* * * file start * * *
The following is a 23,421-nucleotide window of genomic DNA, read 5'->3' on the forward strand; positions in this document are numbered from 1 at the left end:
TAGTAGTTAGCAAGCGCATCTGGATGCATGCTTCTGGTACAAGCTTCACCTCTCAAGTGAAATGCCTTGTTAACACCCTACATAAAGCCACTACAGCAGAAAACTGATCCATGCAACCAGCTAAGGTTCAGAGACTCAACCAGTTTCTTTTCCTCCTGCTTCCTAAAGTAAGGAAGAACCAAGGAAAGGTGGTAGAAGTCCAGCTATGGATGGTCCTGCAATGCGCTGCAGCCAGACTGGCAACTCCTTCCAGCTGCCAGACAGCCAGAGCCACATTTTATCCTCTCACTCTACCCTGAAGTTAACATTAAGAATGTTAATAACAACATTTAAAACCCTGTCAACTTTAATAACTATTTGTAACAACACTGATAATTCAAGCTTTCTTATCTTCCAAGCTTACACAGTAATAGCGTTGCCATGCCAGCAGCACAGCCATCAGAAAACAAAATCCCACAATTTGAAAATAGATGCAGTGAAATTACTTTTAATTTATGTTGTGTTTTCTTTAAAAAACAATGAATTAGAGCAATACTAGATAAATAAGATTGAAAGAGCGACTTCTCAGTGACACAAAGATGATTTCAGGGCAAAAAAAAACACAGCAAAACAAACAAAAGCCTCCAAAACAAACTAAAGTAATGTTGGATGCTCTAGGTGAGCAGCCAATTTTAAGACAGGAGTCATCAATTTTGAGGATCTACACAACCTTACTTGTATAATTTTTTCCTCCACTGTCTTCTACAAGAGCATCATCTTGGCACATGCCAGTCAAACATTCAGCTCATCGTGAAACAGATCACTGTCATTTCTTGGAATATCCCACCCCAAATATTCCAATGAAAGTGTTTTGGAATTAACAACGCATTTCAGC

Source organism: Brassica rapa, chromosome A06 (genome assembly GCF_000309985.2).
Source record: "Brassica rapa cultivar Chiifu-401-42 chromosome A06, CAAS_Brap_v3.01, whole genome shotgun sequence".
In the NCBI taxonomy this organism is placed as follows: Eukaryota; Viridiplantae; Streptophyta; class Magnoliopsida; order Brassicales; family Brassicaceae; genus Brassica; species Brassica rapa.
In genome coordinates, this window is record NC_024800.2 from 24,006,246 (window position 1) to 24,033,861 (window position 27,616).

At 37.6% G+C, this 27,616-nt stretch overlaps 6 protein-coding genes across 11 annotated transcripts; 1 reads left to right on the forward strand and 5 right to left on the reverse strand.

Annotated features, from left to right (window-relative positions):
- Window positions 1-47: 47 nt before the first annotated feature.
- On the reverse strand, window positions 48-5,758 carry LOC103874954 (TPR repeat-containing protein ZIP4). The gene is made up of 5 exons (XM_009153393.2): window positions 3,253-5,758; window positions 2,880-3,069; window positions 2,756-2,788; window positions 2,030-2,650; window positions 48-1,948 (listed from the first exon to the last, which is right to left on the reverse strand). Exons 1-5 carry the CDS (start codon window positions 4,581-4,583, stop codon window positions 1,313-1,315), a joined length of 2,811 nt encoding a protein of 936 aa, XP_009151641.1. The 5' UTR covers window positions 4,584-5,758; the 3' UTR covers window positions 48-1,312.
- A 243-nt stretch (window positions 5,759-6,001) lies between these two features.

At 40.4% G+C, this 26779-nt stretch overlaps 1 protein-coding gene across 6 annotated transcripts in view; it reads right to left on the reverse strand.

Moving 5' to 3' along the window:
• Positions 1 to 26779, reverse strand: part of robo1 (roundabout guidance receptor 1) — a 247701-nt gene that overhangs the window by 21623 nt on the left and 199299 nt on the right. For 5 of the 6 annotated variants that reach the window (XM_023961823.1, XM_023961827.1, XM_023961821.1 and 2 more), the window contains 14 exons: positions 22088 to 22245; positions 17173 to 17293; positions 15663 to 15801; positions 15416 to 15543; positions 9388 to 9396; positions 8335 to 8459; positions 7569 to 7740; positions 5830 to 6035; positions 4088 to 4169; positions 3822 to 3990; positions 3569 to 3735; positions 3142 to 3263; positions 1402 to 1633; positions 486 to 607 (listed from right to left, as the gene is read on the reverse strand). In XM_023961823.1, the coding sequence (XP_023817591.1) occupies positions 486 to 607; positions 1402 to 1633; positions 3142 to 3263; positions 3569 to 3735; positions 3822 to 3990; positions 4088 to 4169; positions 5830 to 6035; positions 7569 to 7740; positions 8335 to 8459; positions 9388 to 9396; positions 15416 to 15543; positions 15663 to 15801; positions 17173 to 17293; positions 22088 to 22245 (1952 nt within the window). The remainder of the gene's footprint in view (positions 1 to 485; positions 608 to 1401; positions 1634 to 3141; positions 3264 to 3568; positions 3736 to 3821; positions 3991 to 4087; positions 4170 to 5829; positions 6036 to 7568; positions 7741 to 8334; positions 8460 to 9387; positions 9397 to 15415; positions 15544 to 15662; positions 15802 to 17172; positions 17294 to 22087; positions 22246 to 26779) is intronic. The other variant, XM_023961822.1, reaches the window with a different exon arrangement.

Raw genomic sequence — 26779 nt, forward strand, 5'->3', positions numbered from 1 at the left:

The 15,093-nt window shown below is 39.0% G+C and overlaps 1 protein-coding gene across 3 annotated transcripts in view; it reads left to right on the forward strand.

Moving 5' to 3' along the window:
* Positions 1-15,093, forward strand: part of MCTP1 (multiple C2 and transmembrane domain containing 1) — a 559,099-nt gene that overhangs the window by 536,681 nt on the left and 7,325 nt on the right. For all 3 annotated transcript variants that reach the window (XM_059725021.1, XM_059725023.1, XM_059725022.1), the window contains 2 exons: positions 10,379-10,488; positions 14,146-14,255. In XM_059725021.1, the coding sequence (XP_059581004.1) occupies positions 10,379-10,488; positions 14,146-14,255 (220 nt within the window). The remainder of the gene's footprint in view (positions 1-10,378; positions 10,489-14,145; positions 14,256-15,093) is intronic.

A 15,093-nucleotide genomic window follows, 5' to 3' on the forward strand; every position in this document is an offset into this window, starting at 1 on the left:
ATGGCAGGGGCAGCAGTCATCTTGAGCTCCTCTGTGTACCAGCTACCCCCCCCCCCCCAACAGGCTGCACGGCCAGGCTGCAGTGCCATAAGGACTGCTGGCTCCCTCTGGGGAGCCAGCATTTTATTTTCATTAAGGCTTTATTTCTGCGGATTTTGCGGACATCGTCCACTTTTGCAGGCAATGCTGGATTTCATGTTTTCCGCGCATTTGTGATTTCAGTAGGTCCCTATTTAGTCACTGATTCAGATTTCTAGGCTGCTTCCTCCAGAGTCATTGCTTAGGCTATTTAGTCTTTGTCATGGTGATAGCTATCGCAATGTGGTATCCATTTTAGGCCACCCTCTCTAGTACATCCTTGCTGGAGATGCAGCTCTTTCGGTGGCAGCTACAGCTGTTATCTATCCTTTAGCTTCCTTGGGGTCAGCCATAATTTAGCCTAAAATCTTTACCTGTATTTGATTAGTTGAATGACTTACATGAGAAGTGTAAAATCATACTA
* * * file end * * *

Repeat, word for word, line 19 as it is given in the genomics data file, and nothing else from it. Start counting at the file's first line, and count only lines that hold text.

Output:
A 15,093-nucleotide genomic window follows, 5' to 3' on the forward strand; every position in this document is an offset into this window, starting at 1 on the left: